Silicon Wars: The Middle East Takes on Asia

Abu Dhabi is investing a whole lot of cash into a new chip manufacturing facility. Is this a sign of things to come?

China, Taiwan, and South Korea may be in store for a little competition with the news that Abu Dhabi plans to invest between six and seven billion dollars in a state-of-the art chip manufacturing facility. It should open around 2014, and it would be the country's first. The government-owned Advanced Technology Investment Co. (ATIC) has already purchased a $1.8 billion chip manufacturer in Singapore in conjunction with Globalfoundries, the world's third largest chip maker, which will operate the new plant.

Both moves show the United Arab Emirates is serious about making its name known in the semiconductor world. “We’ve spent a lot of time thinking about this industry. It was a difficult decision as there’s already leadership in place in places like Taiwan, South Korea, and China is also being very aggressive,” ATIC CEO, Ibrahim Ajami, told the Wall Street Journal.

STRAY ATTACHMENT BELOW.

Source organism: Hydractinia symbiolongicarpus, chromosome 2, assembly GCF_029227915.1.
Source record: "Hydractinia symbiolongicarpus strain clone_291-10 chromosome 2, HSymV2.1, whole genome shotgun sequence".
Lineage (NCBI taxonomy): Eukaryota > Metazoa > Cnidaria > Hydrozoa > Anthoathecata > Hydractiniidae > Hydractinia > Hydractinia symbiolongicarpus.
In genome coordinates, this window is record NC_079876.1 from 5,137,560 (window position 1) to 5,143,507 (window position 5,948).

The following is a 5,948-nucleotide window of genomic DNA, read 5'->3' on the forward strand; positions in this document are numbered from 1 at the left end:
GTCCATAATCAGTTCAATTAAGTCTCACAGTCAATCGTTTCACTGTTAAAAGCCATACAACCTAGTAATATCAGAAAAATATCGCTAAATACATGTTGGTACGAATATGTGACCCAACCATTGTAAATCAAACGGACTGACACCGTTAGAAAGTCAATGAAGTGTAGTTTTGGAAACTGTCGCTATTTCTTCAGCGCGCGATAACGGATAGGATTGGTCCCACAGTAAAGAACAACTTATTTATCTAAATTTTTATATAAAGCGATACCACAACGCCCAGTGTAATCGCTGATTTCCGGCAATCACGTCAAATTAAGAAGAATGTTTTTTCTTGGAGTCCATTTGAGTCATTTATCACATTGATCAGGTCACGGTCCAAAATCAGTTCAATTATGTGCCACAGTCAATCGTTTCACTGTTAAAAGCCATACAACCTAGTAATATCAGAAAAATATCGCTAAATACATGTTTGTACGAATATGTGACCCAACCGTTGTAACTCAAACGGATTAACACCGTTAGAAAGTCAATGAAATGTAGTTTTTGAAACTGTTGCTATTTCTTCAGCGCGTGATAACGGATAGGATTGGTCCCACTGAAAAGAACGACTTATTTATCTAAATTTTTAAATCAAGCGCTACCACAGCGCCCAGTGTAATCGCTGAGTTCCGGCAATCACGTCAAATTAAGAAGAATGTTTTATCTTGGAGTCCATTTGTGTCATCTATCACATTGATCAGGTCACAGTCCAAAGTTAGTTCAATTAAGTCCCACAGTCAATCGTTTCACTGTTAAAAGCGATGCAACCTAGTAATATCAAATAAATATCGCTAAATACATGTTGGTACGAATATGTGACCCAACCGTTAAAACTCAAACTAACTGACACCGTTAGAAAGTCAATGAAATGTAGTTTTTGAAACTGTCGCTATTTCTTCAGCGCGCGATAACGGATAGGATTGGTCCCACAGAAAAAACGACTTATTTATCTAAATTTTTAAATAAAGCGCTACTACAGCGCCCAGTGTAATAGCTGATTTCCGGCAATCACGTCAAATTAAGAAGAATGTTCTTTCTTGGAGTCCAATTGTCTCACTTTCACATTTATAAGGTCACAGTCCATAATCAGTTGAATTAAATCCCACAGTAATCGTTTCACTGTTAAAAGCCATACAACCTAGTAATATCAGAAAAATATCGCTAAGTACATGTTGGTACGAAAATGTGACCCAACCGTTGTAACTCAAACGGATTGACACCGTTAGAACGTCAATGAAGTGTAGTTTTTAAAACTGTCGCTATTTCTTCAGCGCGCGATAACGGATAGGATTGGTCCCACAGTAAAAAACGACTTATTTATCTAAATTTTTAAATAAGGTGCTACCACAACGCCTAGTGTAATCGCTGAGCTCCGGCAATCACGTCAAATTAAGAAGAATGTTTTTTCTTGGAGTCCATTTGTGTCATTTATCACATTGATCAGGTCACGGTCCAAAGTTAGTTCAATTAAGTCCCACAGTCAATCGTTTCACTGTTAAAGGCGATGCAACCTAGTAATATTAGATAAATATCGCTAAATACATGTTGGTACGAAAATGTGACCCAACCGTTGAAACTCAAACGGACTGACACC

The UAE has certainly made its name known already in the world of oil and construction, but additional sectors are sprouting up in the region. Its equally rich neighbor, Qatar, wants to be an education capital, with branches of Carnegie Mellon, Northwestern, and Cornell already established there.

But for Abu Dhabi, semiconductors may just be where it's at. “We thought that given our location, our ability to play along capital-intensive, energy-intensive sectors, this industry made a ton of sense,” Ajami said. Watch your back, Asia.

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